The Queensland Poetry Festival will be running online this year, with readings and workshops that would have been face to face now sliding into the world of Zoom. I’ll be joining the fun next month and running a poetry workshop. I guess the good thing about being online is that people from other parts of the country/world can join in.
People familiar with my writing will know that I like to let the everyday and the epic rub up against each other. In this workshop we’ll be looking at how you might be able to do this in your own writing, why you might want to do it, and how seasoning the universality of epics with the particularities of everyday experience is great way to draw readers into your writing.
Workshop details are below – all the times mentioned are Australian Eastern Standard, prices are Aust$$. Jump on the link to book a place.
The Everyday Epic with Rico Craig
Our world is full of epic, otherworldly moments: clouds shifting, the hunt for new earrings, people changing car tyres. There are thousands of everyday experiences poets can use as inspiration for their writing. In this workshop we’ll sift through the seemingly mundane, searching for the moments we can expand to epic significance. We’ll bring our poetic vision to bear on the ordinary world and look at the way a few poetic tricks can be used to expand a reader’s perception of the worlds we share in our poetry.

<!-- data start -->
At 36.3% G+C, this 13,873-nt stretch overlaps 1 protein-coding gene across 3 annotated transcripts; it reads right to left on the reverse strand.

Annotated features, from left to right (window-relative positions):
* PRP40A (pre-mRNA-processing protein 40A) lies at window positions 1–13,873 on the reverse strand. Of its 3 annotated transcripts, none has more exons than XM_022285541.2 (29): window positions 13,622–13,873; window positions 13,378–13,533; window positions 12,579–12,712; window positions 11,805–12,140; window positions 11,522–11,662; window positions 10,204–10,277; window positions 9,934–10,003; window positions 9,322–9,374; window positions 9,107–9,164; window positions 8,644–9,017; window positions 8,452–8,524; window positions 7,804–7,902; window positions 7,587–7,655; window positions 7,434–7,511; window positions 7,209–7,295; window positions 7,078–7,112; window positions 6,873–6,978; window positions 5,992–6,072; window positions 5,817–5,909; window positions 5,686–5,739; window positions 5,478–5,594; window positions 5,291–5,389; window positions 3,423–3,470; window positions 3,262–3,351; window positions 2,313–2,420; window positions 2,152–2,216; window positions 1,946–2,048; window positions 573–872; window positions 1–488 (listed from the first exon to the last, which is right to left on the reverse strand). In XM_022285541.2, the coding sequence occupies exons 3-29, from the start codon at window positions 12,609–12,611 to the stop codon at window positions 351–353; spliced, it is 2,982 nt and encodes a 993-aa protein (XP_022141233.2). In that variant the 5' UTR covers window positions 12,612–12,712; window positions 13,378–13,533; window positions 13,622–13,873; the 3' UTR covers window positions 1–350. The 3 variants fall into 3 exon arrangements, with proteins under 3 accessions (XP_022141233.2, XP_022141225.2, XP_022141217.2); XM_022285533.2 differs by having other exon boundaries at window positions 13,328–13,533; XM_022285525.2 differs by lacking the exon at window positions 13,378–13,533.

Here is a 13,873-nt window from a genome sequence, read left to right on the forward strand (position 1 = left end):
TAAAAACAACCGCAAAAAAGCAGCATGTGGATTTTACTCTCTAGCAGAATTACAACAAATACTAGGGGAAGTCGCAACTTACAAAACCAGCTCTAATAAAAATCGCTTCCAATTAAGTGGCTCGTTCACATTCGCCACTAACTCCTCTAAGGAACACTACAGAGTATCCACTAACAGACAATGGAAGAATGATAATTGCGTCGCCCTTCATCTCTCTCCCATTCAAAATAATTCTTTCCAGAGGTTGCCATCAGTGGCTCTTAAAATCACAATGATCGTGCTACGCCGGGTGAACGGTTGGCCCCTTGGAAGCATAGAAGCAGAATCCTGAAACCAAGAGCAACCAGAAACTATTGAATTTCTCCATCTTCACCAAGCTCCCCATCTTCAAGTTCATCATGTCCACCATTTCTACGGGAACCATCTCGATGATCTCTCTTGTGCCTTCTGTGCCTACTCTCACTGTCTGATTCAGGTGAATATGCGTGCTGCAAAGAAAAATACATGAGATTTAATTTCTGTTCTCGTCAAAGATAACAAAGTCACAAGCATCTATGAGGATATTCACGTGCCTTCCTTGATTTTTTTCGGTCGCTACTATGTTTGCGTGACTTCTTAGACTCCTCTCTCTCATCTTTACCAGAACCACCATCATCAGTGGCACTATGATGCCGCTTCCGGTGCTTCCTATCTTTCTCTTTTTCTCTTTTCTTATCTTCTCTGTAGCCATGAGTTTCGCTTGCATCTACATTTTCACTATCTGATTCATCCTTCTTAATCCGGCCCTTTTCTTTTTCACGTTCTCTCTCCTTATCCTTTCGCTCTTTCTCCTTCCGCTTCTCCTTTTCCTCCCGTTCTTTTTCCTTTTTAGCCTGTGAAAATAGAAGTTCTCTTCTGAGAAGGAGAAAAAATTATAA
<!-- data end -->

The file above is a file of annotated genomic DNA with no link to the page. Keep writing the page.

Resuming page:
This session, delivered via Zoom, is limited to 20 participants.
Tickets cost $30 full/$20 concession
In addition, the first five participants who book can also choose to send their full poem (up to 20 lines) to Rico for further feedback. This will cost an additional $20. To add on this option, select both your workshop ticket and the ‘ADD personalised feedback’ option — in your confirmation, this will appear as ‘two spaces’.
Rico Craig is a facilitator and award-winning poet. Since 2012, he has worked with the Story Factory, creating and leading writing workshops across the country. His poetry collection BONE INK was winner of the 2017 Anne Elder Award and shortlisted for the Kenneth Slessor Poetry Prize 2018.